U.S. COMPETITIVENESS PROJECT
HARVARD BUSINESS SCHOOL
In June 2015, 73 chief executives, mayors, governors, university presidents, economists, and thought leaders from across the political spectrum gathered at Harvard Business School to work on a question of deep and growing concern in the United States: How can our nation continue to grow while also providing a path to prosperity for more Americans? This briefing shares the highlights of the group’s deliberations.
Definition and Data
The group’s discussions began with a definition that HBS faculty members adopted when the School launched its Project on U.S. Competitiveness four years ago: The United States is competitive to the extent that companies operating in the country can both win in global markets and lift the living standards of the average American. The group reviewed data showing that by this definition, the U.S. economy is doing only half its job today. Large businesses and highly skilled workers are doing well, but small businesses and the average American are falling further behind. The economy is growing, but few are sharing in the resulting prosperity. A rising number of citizens believe that the American Dream is at risk of becoming only a dream, and many U.S. parents believe that their children will not be better off than they are.
Roots and Remedies
The group then debated what has undermined shared prosperity in America. The ensuing discussion focused on three roots of the problem:
Inexorable forces of globalization and technological progress have put pressure on most U.S. workers—even as they have created enormous economic opportunity for individuals with scarce skills.
Institutional changes—such as the creeping polarization of the U.S. Congress—have made it increasingly difficult to make the policy, programmatic, and resource allocation choices and changes necessary to respond to globalization and technological progress.
With hobbled institutions and globally mobile firms, America has systematically underinvested in “the commons”—that is, the shared resources that countries and citizens rely on in order to be productive and competitive. Underinvestment in the commons has left many Americans undereducated, inadequately skilled, unsupported by strong infrastructure, and with poor access to entrepreneurial opportunity.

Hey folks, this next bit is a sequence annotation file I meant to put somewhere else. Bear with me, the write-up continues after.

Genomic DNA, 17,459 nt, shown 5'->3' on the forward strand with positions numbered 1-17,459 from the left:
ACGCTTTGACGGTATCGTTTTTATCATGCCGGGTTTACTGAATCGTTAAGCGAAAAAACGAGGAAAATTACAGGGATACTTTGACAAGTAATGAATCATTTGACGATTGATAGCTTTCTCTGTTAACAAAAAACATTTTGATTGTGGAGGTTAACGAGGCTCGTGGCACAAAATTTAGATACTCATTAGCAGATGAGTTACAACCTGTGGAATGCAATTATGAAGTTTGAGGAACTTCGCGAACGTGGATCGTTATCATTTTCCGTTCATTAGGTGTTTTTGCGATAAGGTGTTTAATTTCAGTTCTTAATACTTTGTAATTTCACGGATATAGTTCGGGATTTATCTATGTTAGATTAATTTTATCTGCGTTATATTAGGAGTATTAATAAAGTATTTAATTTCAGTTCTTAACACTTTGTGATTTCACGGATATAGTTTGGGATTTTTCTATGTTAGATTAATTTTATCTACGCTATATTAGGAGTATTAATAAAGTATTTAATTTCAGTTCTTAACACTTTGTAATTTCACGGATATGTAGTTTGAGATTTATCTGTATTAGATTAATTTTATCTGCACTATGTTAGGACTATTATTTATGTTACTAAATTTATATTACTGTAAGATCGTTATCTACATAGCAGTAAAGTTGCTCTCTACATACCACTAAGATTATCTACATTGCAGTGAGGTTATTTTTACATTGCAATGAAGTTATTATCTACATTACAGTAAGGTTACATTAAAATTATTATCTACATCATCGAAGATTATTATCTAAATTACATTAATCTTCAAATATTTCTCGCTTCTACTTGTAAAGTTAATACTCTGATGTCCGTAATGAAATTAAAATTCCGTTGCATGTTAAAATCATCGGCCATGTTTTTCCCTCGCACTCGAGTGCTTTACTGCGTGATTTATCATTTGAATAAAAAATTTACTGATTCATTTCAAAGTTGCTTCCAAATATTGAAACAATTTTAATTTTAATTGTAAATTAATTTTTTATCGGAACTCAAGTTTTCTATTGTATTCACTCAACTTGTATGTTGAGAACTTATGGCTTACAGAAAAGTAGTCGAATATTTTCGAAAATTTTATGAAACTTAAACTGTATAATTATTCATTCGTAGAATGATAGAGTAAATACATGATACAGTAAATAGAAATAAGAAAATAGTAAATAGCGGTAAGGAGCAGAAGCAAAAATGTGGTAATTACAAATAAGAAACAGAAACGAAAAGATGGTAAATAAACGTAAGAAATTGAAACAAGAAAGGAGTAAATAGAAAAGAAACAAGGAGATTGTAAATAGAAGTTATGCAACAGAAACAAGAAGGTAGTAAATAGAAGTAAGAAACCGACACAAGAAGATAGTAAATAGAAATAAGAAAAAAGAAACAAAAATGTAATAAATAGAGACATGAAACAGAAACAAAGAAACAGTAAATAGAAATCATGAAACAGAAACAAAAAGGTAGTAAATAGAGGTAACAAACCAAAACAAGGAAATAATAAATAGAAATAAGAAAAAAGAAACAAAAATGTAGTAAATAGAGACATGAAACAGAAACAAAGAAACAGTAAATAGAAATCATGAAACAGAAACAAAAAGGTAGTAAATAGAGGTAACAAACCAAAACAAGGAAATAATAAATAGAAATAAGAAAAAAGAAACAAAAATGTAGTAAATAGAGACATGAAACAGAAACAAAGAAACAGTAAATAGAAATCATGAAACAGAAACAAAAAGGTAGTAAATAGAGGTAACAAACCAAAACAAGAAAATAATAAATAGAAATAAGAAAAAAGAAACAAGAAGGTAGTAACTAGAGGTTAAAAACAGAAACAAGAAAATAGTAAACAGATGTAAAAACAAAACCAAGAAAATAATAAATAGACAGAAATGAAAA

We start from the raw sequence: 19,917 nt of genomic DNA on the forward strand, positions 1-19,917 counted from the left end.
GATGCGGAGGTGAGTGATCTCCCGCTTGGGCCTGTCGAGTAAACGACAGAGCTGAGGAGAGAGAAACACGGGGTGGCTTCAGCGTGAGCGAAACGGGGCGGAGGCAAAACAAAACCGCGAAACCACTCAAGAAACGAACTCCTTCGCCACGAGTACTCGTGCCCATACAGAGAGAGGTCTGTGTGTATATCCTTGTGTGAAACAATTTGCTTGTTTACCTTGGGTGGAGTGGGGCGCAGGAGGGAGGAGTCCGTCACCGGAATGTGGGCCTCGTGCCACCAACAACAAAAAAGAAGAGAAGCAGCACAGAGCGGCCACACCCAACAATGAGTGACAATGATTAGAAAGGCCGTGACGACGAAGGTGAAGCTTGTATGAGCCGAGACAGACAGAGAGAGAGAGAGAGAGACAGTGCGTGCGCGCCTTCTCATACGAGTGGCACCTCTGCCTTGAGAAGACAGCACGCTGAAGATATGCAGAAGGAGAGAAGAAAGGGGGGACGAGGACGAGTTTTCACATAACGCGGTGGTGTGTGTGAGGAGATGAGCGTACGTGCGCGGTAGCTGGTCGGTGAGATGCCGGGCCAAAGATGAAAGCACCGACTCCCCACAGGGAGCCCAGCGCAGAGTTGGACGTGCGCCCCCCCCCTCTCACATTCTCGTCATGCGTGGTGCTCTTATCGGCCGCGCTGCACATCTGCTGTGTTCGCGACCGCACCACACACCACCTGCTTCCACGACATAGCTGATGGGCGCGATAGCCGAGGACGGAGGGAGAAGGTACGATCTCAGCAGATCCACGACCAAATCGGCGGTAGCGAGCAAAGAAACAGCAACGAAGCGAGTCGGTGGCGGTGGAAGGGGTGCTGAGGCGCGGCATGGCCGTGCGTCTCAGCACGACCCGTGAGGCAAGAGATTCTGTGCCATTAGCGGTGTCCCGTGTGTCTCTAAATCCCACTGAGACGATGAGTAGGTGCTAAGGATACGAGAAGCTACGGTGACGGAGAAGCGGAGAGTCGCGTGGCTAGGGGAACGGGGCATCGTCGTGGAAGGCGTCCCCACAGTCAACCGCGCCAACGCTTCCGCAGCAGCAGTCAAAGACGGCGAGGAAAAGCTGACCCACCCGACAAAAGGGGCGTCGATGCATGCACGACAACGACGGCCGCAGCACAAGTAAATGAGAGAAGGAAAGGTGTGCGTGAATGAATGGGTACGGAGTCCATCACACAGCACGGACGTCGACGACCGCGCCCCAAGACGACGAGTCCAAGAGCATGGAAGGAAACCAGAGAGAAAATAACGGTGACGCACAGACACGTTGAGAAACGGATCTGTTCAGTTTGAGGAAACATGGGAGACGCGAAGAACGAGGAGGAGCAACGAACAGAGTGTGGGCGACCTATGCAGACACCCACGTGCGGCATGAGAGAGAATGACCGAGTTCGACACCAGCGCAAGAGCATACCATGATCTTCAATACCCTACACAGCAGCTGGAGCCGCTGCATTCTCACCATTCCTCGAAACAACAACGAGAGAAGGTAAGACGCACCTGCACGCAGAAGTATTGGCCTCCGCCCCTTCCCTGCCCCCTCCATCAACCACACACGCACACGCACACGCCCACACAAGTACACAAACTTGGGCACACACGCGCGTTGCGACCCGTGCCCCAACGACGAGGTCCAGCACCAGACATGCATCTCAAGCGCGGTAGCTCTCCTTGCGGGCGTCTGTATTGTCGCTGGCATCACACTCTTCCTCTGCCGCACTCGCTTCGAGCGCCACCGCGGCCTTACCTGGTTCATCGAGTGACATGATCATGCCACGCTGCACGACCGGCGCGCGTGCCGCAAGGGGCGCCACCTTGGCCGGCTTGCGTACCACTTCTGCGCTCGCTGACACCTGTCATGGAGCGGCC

These three roots help us pinpoint what can and cannot be done to address America’s lack of shared prosperity. It is very unlikely, for instance, that we can reverse recent trends in globalization and technology. Similarly, the gridlock in Washington politics is unlikely to loosen in the immediate future, despite our highest hopes. Rebuilding the commons, however, is within reach. In fact, many of the convening’s participants have personally led coalitions that strengthen elements of the commons, such as education, workforce skills, infrastructure, and ecosystems that support innovation and entrepreneurship.
Rebuilding the Commons
Looking more closely at these efforts, three core aspects stand out. First, the efforts are intensely local, typically focused at the metro level. In essence, leaders in cities across the country have chosen to act to boost shared prosperity in their locales and not to wait for change in Washington, or even regionally.
Second, the efforts involve participants from multiple sectors—government, business, education, nonprofit, labor, philanthropy, and others—working together in innovative collaborations. We see, for instance, community colleges working with companies to train the graduates that employers want to hire; universities spurring innovations that entrepreneurs turn into new businesses; and elected officials leading coalitions that restore critical transportation infrastructure. Yet, spanning the diverse cultures of different sectors is hard work, and the leaders at our convening universally reported that such efforts are difficult to start, build, and sustain.
Third, the convening discussions emphasized the important role of business in efforts to rebuild the commons. In a number of American cities, business leaders have quietly but persistently assembled civic alliances that pursue growth and shared prosperity. After all, business is deeply affected by the erosion of many of the commons’ elements, particularly the lack of skilled workers and the deterioration of key elements in both our country’s physical infrastructure and the infrastructure that underpins innovation.
Furthermore, business leaders often have the skills and the ability to assemble the resources needed to take on large, complex problems with multiple constituencies and sustain them well beyond election cycles and political terms in office. In Minneapolis-St. Paul, for example, business and civic leaders have coalesced under the Itasca Project to confront crumbling infrastructure, gaps in skills training, and economic disparities. In Columbus, Ohio, the CEO-led Columbus Partnership has channeled the resources and expertise of the local business community to promote economic development and, increasingly, to help city agencies tackle thorny issues such as education reform.
About the U.S. Competitiveness Project
The U.S. Competitiveness Project is a research-led effort to understand and improve the competitiveness of the United States—that is, the ability of firms operating in the U.S. to compete successfully in the global economy while supporting high and rising living standards for Americans. The Project focuses especially on the roles that business leaders do and can play in promoting U.S. competitiveness. The Project approaches current challenges to U.S. competitiveness as a matter of global concern, not just an American issue.